Because they were unaware of the potential seriousness of PTC the injury to Glenn Davis, the Orioles say they haven't even thought about the possible long-range ramifications.
General manager Roland Hemond and manager Frank Robinson insist there was no attempt to cover up the neck injury that put Davis on the 15-day disabled list and could possibly sideline him for the rest of the season.
When Davis was kept out of the starting lineup twice last week in Chicago, the official explanation was that he had a slightly strained hamstring muscle. But it's now obvious that the neck injury he suffered early in spring training was a contributing factor.
The startling swiftness with which Davis was placed on the disabled list, along with the news that surgery was one of the options being discussed, raised a couple of questions over the weekend.
Were the Orioles aware of the seriousness of Davis' injury?
And, if the slugging first baseman misses a considerable portion of the season, what is the long-term effect on him and the Orioles?
At this point, nobody in the organization even wants to consider the second question. "He's not even finished getting his examinations," said Robinson. "I'm not going to commit to that [the long range] until we get the final results.
"We can't be thinking about that, whether it be two weeks, a month, six weeks," Robinson said. "The way I look at it, we just have to step up and go on thinking the guy will be back in a short period of time.
"I'm going to wait until all the examinations are in. I'm hoping he gets a favorable diagnosis and that we'll have him back soon."
Davis is scheduled for a second examination today in New York, and it's possible he'll see two other doctors before a final decision is made. He was diagnosed last Thursday at Johns Hopkins Hospital as having a damaged spinal accessory nerve, causing weakness in the trapezius muscle in his right shoulder.
That examination wasn't announced until he was put on the disabled list Friday, a move that hadn't even been hinted at, which led to some suspicion club officials knew more than they were letting on. But it was only Davis who didn't want to draw attention to the injury until it could no longer be avoided.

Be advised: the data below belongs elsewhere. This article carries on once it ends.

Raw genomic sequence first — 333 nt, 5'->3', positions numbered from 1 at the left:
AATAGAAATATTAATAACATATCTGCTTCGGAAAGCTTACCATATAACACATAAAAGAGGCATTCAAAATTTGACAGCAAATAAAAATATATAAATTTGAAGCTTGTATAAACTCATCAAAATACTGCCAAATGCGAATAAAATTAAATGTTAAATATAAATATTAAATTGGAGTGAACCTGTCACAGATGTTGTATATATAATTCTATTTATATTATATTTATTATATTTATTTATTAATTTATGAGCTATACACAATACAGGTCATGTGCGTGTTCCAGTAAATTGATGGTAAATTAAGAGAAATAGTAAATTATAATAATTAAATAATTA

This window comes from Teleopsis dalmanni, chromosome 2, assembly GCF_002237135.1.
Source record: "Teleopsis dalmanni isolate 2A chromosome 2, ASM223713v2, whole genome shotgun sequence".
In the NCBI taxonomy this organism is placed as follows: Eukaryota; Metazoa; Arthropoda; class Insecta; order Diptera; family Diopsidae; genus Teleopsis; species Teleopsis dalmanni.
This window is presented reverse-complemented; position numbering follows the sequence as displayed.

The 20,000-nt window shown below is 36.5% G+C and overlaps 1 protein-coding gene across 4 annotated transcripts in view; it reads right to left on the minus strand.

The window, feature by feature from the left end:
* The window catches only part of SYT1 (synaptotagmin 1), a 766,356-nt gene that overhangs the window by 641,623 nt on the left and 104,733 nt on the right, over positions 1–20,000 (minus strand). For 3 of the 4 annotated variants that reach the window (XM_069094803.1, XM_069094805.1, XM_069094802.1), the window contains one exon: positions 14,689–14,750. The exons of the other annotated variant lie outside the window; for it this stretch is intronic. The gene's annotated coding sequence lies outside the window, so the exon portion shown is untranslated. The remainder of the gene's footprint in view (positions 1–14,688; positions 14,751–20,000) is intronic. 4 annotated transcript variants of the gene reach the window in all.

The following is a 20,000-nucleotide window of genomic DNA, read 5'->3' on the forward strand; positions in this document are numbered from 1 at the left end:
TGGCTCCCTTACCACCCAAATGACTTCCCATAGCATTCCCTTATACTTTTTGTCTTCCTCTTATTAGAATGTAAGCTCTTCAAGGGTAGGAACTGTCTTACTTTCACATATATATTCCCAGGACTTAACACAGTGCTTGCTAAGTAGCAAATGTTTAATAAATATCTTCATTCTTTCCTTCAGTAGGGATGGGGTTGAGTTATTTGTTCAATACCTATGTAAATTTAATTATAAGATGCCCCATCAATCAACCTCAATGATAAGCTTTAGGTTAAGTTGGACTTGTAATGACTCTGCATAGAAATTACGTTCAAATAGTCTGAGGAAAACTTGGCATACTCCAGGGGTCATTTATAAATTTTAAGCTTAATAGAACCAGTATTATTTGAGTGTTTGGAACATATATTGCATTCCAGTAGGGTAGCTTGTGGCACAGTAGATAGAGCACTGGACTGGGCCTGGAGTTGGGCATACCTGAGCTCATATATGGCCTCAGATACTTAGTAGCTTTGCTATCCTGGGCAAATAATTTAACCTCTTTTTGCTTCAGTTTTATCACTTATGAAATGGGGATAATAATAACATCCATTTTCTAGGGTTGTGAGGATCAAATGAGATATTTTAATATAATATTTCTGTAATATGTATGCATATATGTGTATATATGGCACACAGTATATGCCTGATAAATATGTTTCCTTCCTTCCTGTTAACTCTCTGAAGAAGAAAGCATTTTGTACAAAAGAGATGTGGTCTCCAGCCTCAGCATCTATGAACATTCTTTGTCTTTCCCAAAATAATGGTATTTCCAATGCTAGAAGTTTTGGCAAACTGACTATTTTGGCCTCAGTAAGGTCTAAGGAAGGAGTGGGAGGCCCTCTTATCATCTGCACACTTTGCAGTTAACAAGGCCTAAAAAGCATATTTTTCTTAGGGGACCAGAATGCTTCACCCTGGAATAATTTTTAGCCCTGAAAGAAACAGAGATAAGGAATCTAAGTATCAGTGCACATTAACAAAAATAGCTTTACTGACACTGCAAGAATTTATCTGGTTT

"The fact that he was swinging the bat so good was encouraging enough to think it was something that might go away in a couple of days," said Hemond. "You're thinking that a few days off, and getting out of the cold weather [in Chicago] would be enough.
"You're thinking it could just be like a pain in the neck, and it will go away. The fact that he was able to swing effectively is what makes it catch everyone by surprise."
Robinson reiterated that the reason Davis was not in the lineup in Chicago was because of the hamstring injury. "I knew it [the neck] was bothering him, and sometimes when the adrenalin gets flowing you can put it out of your mind until you swing and miss," said the manager. "I appreciate what he tried to do."
The loss of Davis once again would seem to put an added burden on Cal Ripken. "I'm going to try not to think that way," Ripken said. He and Robinson both said it would require more than one man to pick up the slack.
"We all have confidence we can score," said Ripken. "Having him behind me made me relax, and I think it made the club relax also. But our offense is greatly improved anyway. Dewey [Dwight] Evans is a great clutch hitter; he's very patient. It makes me feel better that he's behind me, too.
"Right now, because of the rarity of the injury, there's not much to say," Ripken said. "We have to remain optimistic and hope he'll be back soon and that everything will be OK."
Ripken is off to one of the best starts of his career, leading the American League with 20 runs batted in, and there is the natural assumption that the burden will fall on him. That, Robinson said, would be the worst case scenario.
"What I hope, No. 1, is that Cal realizes he can't do it all himself," said Robinson. "He's in a good groove right now. I hope he doesn't allow pitchers -- if they're going to fool around with him -- to get him out of that groove.
"If they don't want to give him strikes, then he's going to have to drop his bat and go to first base and let the next guy do his job," said Robinson.
Ripken drove in four runs and scored the other in the Orioles' 5-4 win over Milwaukee yesterday. The night before he hit his fifth home run. Those figures equate to a blistering start, one of the best of his career.
"Usually, it's the reverse -- when I'm swinging well there's nobody on base," said Ripken. "Now I'm coming up with men on base. They're out there while I'm swinging the bat real well."
Scoring runs, even with Ripken hot and Davis (four home runs, eight RBIs in 12 games) in the lineup, has been an unexpected problem for the Orioles. "I thought that would be the least of our worries when the season started," said Robinson.